High on the flanks of Coniston Old Man is a little-known yet important industrial archaeological site – Coniston’s power-house.
Historically, Coniston was known for two main industries: copper and slate. Copper was worked from the mid-1500s up to the 1890s; its presence given away by the reddish-coloured spoil heaps that dot the landscape in the appropriately-named Coppermines Valley. However, on either side of Coppermines Valley, a different type of spoil heap can be seen in the form of huge banks of silver-grey rock, comprising the unwanted ‘spoil’ from the extraction of fine grade slate from deep inside the mountain.
There is evidence of slate extraction on the Old Man from c. 1200. By Victorian times, slate-working was extensive, and newer and faster techniques of extraction were required to keep up with demand. The use of compressed air was one way of providing power for the rock drills and winches, but it required a sustainable source of energy to drive the compressor that produced it – in the form of water.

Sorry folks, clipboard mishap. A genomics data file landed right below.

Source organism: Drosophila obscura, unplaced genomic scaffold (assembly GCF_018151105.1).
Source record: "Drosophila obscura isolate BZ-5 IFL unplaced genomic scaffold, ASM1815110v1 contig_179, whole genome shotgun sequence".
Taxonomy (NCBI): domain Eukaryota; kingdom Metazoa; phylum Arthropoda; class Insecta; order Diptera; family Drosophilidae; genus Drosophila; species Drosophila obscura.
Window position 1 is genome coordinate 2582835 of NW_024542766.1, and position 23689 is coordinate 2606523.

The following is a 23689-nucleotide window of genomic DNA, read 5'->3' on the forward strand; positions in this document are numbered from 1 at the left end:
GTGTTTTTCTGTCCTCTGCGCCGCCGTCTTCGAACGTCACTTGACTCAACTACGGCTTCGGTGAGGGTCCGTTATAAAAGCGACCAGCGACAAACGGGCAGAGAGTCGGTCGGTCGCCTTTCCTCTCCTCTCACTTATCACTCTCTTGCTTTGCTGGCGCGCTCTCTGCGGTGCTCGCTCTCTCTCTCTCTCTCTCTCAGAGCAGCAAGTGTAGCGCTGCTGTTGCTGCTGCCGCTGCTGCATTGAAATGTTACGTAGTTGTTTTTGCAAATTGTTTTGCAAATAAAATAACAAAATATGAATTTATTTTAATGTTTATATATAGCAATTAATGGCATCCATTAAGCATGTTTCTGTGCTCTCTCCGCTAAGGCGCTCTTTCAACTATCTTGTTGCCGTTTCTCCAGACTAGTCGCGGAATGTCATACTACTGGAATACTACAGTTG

To meet the need, a power-house was built adjacent to an existing smithy. From a natural reservoir high on the mountain, water was delivered by pipe to a Pelton Wheel installed inside the powerhouse. The energy produced was transferred by drive-belts to a compressor. The compressed air was stored in a holding tank until required. The pelton wheel also drove a dynamo producing electricity for lighting in the mine.
By the 1960s, new sources of slate were being opened up and the quarries on the Old Man were abandoned and allowed to deteriorate. Rock falls filled the chambers and the mine entrances were gradually blocked by surface scree, but remarkably the power-house remained largely intact despite having had its roof removed. Since then, work has been done to stabilise the building and preserve its internal machinery.
A survey by English Heritage in 2006 concluded that the Old Man quarries and associated remains including the power-house were of ‘exceptionally high archaeological and educational significance’ and of national importance. It is hoped that the power-house and its associated features will be repaired and preserved for future generations to understand the importance of this local industry.
In an era of high demand for power, it is worth noting that the power-house is a pertinent reminder of how to harness energy that does not rob the earth of its natural resources, but simply borrows those resources with minimum harm to the environment.
In this respect, we should continue to take lessons from the past and apply them to the future.